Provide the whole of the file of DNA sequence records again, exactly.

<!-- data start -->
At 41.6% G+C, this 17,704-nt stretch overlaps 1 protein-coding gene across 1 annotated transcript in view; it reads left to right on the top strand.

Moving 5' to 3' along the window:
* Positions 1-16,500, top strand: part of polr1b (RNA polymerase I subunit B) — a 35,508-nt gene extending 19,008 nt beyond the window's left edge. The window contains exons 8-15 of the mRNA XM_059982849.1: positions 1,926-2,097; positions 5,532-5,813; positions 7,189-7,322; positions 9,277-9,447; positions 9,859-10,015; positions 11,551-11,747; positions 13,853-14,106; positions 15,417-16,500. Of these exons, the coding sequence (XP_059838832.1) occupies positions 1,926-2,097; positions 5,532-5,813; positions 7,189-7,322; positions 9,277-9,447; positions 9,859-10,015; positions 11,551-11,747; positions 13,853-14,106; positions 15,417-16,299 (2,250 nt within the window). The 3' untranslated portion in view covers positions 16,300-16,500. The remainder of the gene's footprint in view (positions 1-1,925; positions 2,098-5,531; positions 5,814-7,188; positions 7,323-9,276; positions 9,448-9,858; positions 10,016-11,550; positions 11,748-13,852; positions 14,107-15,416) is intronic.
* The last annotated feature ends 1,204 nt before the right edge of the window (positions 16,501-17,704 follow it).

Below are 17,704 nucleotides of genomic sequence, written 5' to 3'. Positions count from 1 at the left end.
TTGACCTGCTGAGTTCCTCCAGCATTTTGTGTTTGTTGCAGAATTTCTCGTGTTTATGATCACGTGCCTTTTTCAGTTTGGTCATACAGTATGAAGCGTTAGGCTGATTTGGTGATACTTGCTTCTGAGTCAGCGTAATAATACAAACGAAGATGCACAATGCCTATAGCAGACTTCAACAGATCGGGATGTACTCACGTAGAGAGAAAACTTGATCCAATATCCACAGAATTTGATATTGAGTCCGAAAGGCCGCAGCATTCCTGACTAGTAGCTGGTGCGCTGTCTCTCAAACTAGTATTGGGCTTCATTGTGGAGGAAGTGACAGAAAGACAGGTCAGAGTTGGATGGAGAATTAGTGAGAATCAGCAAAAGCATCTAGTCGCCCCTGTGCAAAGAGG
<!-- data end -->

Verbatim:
At 41.6% G+C, this 17,704-nt stretch overlaps 1 protein-coding gene across 1 annotated transcript in view; it reads left to right on the top strand.

Moving 5' to 3' along the window:
* Positions 1-16,500, top strand: part of polr1b (RNA polymerase I subunit B) — a 35,508-nt gene extending 19,008 nt beyond the window's left edge. The window contains exons 8-15 of the mRNA XM_059982849.1: positions 1,926-2,097; positions 5,532-5,813; positions 7,189-7,322; positions 9,277-9,447; positions 9,859-10,015; positions 11,551-11,747; positions 13,853-14,106; positions 15,417-16,500. Of these exons, the coding sequence (XP_059838832.1) occupies positions 1,926-2,097; positions 5,532-5,813; positions 7,189-7,322; positions 9,277-9,447; positions 9,859-10,015; positions 11,551-11,747; positions 13,853-14,106; positions 15,417-16,299 (2,250 nt within the window). The 3' untranslated portion in view covers positions 16,300-16,500. The remainder of the gene's footprint in view (positions 1-1,925; positions 2,098-5,531; positions 5,814-7,188; positions 7,323-9,276; positions 9,448-9,858; positions 10,016-11,550; positions 11,748-13,852; positions 14,107-15,416) is intronic.
* The last annotated feature ends 1,204 nt before the right edge of the window (positions 16,501-17,704 follow it).

Below are 17,704 nucleotides of genomic sequence, written 5' to 3'. Positions count from 1 at the left end.
TTGACCTGCTGAGTTCCTCCAGCATTTTGTGTTTGTTGCAGAATTTCTCGTGTTTATGATCACGTGCCTTTTTCAGTTTGGTCATACAGTATGAAGCGTTAGGCTGATTTGGTGATACTTGCTTCTGAGTCAGCGTAATAATACAAACGAAGATGCACAATGCCTATAGCAGACTTCAACAGATCGGGATGTACTCACGTAGAGAGAAAACTTGATCCAATATCCACAGAATTTGATATTGAGTCCGAAAGGCCGCAGCATTCCTGACTAGTAGCTGGTGCGCTGTCTCTCAAACTAGTATTGGGCTTCATTGTGGAGGAAGTGACAGAAAGACAGGTCAGAGTTGGATGGAGAATTAGTGAGAATCAGCAAAAGCATCTAGTCGCCCCTGTGCAAAGAGG